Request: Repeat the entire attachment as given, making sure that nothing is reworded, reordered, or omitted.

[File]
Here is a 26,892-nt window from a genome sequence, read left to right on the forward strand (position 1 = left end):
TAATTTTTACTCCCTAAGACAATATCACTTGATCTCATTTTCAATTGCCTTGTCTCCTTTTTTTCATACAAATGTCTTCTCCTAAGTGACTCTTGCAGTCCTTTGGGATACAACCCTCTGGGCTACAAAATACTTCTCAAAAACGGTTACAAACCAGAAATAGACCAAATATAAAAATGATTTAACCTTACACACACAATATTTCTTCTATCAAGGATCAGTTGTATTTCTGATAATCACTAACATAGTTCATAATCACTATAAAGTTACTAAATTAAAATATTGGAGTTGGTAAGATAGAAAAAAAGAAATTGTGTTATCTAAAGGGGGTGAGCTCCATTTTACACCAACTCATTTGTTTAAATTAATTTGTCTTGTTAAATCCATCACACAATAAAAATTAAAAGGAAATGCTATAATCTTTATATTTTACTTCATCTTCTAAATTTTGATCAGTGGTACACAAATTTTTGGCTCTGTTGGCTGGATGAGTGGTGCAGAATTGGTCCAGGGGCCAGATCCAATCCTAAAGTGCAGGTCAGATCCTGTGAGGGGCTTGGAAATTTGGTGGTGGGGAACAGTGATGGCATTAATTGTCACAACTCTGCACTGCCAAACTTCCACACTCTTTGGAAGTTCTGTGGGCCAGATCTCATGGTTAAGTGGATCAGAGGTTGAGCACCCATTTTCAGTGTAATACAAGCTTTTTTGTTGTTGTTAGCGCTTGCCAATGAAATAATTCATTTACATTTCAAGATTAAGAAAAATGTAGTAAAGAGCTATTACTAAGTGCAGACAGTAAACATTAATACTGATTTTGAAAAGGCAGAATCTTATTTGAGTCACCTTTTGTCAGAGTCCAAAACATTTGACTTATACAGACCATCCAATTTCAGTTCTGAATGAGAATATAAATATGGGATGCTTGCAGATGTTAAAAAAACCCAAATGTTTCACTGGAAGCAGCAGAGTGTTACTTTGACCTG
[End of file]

Here is a 26,892-nt window from a genome sequence, read left to right on the forward strand (position 1 = left end):
TAATTTTTACTCCCTAAGACAATATCACTTGATCTCATTTTCAATTGCCTTGTCTCCTTTTTTTCATACAAATGTCTTCTCCTAAGTGACTCTTGCAGTCCTTTGGGATACAACCCTCTGGGCTACAAAATACTTCTCAAAAACGGTTACAAACCAGAAATAGACCAAATATAAAAATGATTTAACCTTACACACACAATATTTCTTCTATCAAGGATCAGTTGTATTTCTGATAATCACTAACATAGTTCATAATCACTATAAAGTTACTAAATTAAAATATTGGAGTTGGTAAGATAGAAAAAAAGAAATTGTGTTATCTAAAGGGGGTGAGCTCCATTTTACACCAACTCATTTGTTTAAATTAATTTGTCTTGTTAAATCCATCACACAATAAAAATTAAAAGGAAATGCTATAATCTTTATATTTTACTTCATCTTCTAAATTTTGATCAGTGGTACACAAATTTTTGGCTCTGTTGGCTGGATGAGTGGTGCAGAATTGGTCCAGGGGCCAGATCCAATCCTAAAGTGCAGGTCAGATCCTGTGAGGGGCTTGGAAATTTGGTGGTGGGGAACAGTGATGGCATTAATTGTCACAACTCTGCACTGCCAAACTTCCACACTCTTTGGAAGTTCTGTGGGCCAGATCTCATGGTTAAGTGGATCAGAGGTTGAGCACCCATTTTCAGTGTAATACAAGCTTTTTTGTTGTTGTTAGCGCTTGCCAATGAAATAATTCATTTACATTTCAAGATTAAGAAAAATGTAGTAAAGAGCTATTACTAAGTGCAGACAGTAAACATTAATACTGATTTTGAAAAGGCAGAATCTTATTTGAGTCACCTTTTGTCAGAGTCCAAAACATTTGACTTATACAGACCATCCAATTTCAGTTCTGAATGAGAATATAAATATGGGATGCTTGCAGATGTTAAAAAAACCCAAATGTTTCACTGGAAGCAGCAGAGTGTTACTTTGACCTG